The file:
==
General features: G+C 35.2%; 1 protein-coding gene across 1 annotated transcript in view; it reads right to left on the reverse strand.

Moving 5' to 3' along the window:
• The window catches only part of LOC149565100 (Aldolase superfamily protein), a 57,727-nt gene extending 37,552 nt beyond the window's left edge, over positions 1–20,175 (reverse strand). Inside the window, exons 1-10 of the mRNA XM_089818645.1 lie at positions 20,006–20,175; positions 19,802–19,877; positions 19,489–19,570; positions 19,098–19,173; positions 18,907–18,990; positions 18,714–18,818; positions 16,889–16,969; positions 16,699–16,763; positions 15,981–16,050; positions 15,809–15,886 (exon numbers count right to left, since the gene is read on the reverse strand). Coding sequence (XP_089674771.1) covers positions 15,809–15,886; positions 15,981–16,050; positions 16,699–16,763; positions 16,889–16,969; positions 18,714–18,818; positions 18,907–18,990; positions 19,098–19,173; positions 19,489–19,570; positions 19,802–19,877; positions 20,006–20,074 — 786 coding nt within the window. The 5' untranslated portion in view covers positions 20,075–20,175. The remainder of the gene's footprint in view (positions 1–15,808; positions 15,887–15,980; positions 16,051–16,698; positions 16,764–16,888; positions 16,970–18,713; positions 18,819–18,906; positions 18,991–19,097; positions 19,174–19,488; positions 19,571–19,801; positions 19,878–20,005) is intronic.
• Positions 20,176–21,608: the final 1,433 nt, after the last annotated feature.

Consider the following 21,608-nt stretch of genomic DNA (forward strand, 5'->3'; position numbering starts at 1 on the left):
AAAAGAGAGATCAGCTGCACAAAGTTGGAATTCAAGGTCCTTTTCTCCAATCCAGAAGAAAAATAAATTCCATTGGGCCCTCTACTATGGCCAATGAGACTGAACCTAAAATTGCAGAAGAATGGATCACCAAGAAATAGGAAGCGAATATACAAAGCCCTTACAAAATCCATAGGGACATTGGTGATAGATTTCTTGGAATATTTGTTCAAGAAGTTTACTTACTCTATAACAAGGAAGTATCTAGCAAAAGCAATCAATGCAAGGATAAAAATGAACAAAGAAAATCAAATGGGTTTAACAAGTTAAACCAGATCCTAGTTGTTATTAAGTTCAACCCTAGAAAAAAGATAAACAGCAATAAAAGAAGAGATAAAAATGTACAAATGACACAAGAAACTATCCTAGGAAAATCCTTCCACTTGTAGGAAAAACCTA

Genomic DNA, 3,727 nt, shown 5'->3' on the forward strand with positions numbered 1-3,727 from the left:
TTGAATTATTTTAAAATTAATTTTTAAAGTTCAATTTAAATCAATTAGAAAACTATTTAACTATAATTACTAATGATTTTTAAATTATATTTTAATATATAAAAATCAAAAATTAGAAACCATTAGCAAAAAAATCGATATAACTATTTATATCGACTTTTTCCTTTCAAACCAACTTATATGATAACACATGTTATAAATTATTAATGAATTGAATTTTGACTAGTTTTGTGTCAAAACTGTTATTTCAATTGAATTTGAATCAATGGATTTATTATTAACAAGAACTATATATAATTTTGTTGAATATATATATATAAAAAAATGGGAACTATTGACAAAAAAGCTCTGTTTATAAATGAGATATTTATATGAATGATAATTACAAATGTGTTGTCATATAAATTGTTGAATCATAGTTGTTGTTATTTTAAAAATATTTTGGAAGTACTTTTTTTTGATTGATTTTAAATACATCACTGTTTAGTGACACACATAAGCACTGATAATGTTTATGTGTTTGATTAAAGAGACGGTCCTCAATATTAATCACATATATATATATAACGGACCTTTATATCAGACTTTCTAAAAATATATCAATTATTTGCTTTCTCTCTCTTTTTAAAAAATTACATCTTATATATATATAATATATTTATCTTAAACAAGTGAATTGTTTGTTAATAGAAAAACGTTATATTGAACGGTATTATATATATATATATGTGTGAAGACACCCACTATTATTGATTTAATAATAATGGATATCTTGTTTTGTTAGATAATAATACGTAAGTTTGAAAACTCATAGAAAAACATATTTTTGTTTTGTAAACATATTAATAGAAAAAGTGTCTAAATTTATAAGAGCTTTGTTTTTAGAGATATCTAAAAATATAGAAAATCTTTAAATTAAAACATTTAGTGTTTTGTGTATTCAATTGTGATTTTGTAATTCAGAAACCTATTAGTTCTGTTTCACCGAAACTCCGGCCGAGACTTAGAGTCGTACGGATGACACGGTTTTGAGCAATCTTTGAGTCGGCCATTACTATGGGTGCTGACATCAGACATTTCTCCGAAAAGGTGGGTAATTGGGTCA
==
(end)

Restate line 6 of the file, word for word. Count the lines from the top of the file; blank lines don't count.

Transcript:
AAAAGAGAGATCAGCTGCACAAAGTTGGAATTCAAGGTCCTTTTCTCCAATCCAGAAGAAAAATAAATTCCATTGGGCCCTCTACTATGGCCAATGAGACTGAACCTAAAATTGCAGAAGAATGGATCACCAAGAAATAGGAAGCGAATATACAAAGCCCTTACAAAATCCATAGGGACATTGGTGATAGATTTCTTGGAATATTTGTTCAAGAAGTTTACTTACTCTATAACAAGGAAGTATCTAGCAAAAGCAATCAATGCAAGGATAAAAATGAACAAAGAAAATCAAATGGGTTTAACAAGTTAAACCAGATCCTAGTTGTTATTAAGTTCAACCCTAGAAAAAAGATAAACAGCAATAAAAGAAGAGATAAAAATGTACAAATGACACAAGAAACTATCCTAGGAAAATCCTTCCACTTGTAGGAAAAACCTA